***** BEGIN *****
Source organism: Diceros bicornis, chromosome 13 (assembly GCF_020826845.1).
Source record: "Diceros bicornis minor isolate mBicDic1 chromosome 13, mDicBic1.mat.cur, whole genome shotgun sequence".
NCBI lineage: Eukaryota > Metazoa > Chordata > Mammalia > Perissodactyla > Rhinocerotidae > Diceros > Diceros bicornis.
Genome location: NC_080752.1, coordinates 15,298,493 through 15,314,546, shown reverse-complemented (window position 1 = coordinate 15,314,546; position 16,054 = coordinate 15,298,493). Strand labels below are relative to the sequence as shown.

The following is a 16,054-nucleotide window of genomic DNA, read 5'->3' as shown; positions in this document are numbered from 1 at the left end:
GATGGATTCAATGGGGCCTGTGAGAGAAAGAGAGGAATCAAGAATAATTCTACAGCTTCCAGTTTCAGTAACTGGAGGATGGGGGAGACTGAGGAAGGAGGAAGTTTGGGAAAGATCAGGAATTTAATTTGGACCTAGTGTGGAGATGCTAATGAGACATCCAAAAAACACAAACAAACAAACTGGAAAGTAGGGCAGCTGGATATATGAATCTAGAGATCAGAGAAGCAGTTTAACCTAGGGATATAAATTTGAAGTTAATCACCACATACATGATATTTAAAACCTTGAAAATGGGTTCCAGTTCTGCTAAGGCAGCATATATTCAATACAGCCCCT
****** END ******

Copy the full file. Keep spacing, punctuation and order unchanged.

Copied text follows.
Source organism: Diceros bicornis, chromosome 13 (assembly GCF_020826845.1).
Source record: "Diceros bicornis minor isolate mBicDic1 chromosome 13, mDicBic1.mat.cur, whole genome shotgun sequence".
NCBI lineage: Eukaryota > Metazoa > Chordata > Mammalia > Perissodactyla > Rhinocerotidae > Diceros > Diceros bicornis.
Genome location: NC_080752.1, coordinates 15,298,493 through 15,314,546, shown reverse-complemented (window position 1 = coordinate 15,314,546; position 16,054 = coordinate 15,298,493). Strand labels below are relative to the sequence as shown.

The following is a 16,054-nucleotide window of genomic DNA, read 5'->3' as shown; positions in this document are numbered from 1 at the left end:
GATGGATTCAATGGGGCCTGTGAGAGAAAGAGAGGAATCAAGAATAATTCTACAGCTTCCAGTTTCAGTAACTGGAGGATGGGGGAGACTGAGGAAGGAGGAAGTTTGGGAAAGATCAGGAATTTAATTTGGACCTAGTGTGGAGATGCTAATGAGACATCCAAAAAACACAAACAAACAAACTGGAAAGTAGGGCAGCTGGATATATGAATCTAGAGATCAGAGAAGCAGTTTAACCTAGGGATATAAATTTGAAGTTAATCACCACATACATGATATTTAAAACCTTGAAAATGGGTTCCAGTTCTGCTAAGGCAGCATATATTCAATACAGCCCCT